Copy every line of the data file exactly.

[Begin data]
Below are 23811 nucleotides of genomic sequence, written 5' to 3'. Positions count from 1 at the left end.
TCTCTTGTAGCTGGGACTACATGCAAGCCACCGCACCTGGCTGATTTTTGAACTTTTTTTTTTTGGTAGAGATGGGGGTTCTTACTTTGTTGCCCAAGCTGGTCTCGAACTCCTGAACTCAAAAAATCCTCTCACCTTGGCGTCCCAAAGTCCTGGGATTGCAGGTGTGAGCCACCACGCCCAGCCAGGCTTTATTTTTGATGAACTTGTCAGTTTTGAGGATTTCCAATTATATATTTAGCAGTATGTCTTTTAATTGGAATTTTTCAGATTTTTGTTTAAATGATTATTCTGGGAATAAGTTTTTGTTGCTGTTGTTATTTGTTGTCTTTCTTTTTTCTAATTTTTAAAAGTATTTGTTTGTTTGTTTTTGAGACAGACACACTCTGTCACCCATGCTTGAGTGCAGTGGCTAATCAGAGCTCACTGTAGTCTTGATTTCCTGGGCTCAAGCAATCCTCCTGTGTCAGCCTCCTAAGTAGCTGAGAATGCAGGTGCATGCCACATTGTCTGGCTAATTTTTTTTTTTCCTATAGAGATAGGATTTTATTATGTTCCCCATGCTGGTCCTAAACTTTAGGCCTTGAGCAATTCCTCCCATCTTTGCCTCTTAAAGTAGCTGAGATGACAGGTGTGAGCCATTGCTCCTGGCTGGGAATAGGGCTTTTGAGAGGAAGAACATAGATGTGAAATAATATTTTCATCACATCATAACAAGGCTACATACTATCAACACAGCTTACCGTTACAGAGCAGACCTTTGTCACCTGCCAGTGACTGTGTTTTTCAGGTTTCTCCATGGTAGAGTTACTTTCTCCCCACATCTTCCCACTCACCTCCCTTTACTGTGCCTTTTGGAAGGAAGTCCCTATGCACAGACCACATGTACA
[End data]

Below are 23811 nucleotides of genomic sequence, written 5' to 3'. Positions count from 1 at the left end.
TCTCTTGTAGCTGGGACTACATGCAAGCCACCGCACCTGGCTGATTTTTGAACTTTTTTTTTTTGGTAGAGATGGGGGTTCTTACTTTGTTGCCCAAGCTGGTCTCGAACTCCTGAACTCAAAAAATCCTCTCACCTTGGCGTCCCAAAGTCCTGGGATTGCAGGTGTGAGCCACCACGCCCAGCCAGGCTTTATTTTTGATGAACTTGTCAGTTTTGAGGATTTCCAATTATATATTTAGCAGTATGTCTTTTAATTGGAATTTTTCAGATTTTTGTTTAAATGATTATTCTGGGAATAAGTTTTTGTTGCTGTTGTTATTTGTTGTCTTTCTTTTTTCTAATTTTTAAAAGTATTTGTTTGTTTGTTTTTGAGACAGACACACTCTGTCACCCATGCTTGAGTGCAGTGGCTAATCAGAGCTCACTGTAGTCTTGATTTCCTGGGCTCAAGCAATCCTCCTGTGTCAGCCTCCTAAGTAGCTGAGAATGCAGGTGCATGCCACATTGTCTGGCTAATTTTTTTTTTTCCTATAGAGATAGGATTTTATTATGTTCCCCATGCTGGTCCTAAACTTTAGGCCTTGAGCAATTCCTCCCATCTTTGCCTCTTAAAGTAGCTGAGATGACAGGTGTGAGCCATTGCTCCTGGCTGGGAATAGGGCTTTTGAGAGGAAGAACATAGATGTGAAATAATATTTTCATCACATCATAACAAGGCTACATACTATCAACACAGCTTACCGTTACAGAGCAGACCTTTGTCACCTGCCAGTGACTGTGTTTTTCAGGTTTCTCCATGGTAGAGTTACTTTCTCCCCACATCTTCCCACTCACCTCCCTTTACTGTGCCTTTTGGAAGGAAGTCCCTATGCACAGACCACATGTACA